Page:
A few hours after Duke Johnson expressed a desire to play elsewhere, Freddie Kitchens had his arm wrapped around him in the middle of the Browns practice fields.
Asked if there was a deeper meaning behind the conversation and interaction, Kitchens cracked a smile and delivered one of his trademark quips.
“No,” Kitchens said, “I just like giving hugs.”
Check out photos of the first day of Browns minicamp
Kitchens reiterated what he’s said repeatedly in the wake of reports about Johnson’s desire to be traded. Johnson publicly expressing those desires for the first time Tuesday didn’t change a thing.
Kitchens expects Johnson to be with the Browns this season and expects him to have a significant role on an offense loaded with playmakers at all of the skill positions.
“Duke practiced today and he practiced hard,” Kitchens said. “I expect Duke to be a professional and I think he will be. He’s never been anything but a professional. Whatever his personal feelings are, those are his personal feelings. I’m not going to dictate someone’s feelings. Just like I told you about other players in the past, whatever their feelings are, they’re free to voice whatever they want to say.
“Duke’s a part of the team. All of the other stuff is just hyperbole.
Johnson did not participate in any of the team’s offseason workout activities, which were voluntary, until Tuesday -- the start of mandatory minicamp.
“Duke is a Cleveland Brown,” Kitchens said. “It’s mandatory now. He’s here. Before it was not mandatory, so he didn’t have to be here. But he’s here now. He’s a part of the team, we’re going to have a plan for Duke and I expect him to have a good year.”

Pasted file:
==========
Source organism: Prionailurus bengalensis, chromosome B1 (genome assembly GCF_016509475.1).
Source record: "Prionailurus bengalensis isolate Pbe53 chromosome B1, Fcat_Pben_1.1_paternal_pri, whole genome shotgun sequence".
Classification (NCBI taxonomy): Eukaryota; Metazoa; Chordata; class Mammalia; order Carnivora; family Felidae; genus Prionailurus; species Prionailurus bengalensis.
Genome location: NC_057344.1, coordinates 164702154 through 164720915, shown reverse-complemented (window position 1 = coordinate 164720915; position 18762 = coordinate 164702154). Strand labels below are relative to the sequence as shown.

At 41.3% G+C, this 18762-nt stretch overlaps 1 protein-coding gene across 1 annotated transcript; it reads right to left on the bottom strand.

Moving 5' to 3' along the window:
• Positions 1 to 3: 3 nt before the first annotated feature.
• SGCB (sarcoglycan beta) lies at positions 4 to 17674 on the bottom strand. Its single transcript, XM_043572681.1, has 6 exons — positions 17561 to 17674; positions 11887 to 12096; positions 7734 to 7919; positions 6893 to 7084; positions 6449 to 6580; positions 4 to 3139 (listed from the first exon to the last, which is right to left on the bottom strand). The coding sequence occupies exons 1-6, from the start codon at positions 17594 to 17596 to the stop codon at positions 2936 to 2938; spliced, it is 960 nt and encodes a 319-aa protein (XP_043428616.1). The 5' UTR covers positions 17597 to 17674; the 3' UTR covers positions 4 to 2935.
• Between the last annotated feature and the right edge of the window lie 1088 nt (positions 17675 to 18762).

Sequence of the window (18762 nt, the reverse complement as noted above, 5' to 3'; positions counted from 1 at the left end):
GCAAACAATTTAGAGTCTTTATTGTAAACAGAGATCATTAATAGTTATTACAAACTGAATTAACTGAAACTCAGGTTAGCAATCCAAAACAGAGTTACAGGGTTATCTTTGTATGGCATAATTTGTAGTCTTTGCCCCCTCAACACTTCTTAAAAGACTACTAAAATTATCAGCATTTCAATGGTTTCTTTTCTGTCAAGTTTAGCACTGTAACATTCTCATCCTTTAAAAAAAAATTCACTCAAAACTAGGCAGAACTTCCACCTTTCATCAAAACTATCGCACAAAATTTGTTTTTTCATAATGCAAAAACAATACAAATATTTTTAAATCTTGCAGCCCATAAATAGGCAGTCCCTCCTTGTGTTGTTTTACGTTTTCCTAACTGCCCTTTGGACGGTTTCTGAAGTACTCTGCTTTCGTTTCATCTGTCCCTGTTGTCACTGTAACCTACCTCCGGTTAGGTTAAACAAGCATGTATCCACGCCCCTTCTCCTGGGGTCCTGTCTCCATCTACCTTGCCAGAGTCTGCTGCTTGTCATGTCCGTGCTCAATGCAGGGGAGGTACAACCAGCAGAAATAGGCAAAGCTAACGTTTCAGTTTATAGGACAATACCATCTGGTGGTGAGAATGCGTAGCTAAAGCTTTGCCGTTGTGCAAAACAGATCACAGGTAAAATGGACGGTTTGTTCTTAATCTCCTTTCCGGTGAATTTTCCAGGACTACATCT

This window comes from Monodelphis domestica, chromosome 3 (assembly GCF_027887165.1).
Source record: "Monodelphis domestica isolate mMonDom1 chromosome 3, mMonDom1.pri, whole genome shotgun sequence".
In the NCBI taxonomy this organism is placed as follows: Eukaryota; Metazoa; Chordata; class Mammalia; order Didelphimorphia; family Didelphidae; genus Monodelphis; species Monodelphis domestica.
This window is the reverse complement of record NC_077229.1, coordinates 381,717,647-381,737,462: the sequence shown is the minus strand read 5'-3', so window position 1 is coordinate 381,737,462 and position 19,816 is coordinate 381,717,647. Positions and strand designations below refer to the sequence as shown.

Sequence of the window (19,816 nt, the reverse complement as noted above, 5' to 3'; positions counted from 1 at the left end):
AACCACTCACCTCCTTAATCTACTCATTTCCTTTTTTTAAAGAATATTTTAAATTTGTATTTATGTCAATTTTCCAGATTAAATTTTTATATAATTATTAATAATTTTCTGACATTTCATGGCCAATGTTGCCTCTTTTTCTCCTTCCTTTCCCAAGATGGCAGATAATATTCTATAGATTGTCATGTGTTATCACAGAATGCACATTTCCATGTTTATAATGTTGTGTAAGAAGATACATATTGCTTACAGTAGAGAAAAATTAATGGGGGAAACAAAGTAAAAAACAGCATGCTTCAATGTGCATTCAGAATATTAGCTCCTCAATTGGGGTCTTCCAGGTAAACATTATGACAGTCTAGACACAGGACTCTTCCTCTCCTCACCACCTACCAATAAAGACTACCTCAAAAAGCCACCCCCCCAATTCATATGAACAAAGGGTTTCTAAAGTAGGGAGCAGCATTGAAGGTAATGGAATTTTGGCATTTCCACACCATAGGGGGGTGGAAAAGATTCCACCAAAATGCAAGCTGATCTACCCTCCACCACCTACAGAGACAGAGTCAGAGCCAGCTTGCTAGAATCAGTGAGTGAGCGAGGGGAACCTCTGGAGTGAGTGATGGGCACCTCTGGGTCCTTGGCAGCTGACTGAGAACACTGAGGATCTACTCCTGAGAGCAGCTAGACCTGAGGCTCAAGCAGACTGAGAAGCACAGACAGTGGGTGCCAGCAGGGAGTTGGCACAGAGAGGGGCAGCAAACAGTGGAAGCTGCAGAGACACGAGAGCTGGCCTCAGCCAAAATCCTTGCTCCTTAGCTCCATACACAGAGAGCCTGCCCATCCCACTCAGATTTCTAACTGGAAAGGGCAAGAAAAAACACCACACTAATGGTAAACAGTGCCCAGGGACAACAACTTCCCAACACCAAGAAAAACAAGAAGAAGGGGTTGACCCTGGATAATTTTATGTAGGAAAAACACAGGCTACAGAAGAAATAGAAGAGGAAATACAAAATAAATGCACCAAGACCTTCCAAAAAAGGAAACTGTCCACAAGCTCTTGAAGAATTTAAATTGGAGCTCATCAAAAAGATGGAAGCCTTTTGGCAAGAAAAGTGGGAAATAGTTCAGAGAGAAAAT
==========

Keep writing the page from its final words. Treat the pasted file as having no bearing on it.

Johnson, who is entering his fifth season, is one year removed from signing a contract extension. The former third-round pick is coming off a 2018 campaign in which he rushed for a 201 yards and caught 47 passes for 429 yards and three touchdowns. For his career, Johnson has 1,286 rushing yards, 235 receptions, 2,170 receiving yards and a combined 13 touchdowns.
“I won’t be causing scenes and losing focus on what’s really important,” Johnson said. “I won’t do that, and the reason I waited until now to do a media interview is because I didn’t want to take away from the team while I was home and not here. So, I waited until I got here to do an interview because I didn’t want to be a distraction.”
Despite the trade request, Johnson maintained he’d be a professional while practicing and playing for the Browns.
“It’s about being a professional,” he said. “There’s a lot of things at your job that you don’t like and you’re not happy with, but that doesn’t mean you don’t do your job. You still do your job.”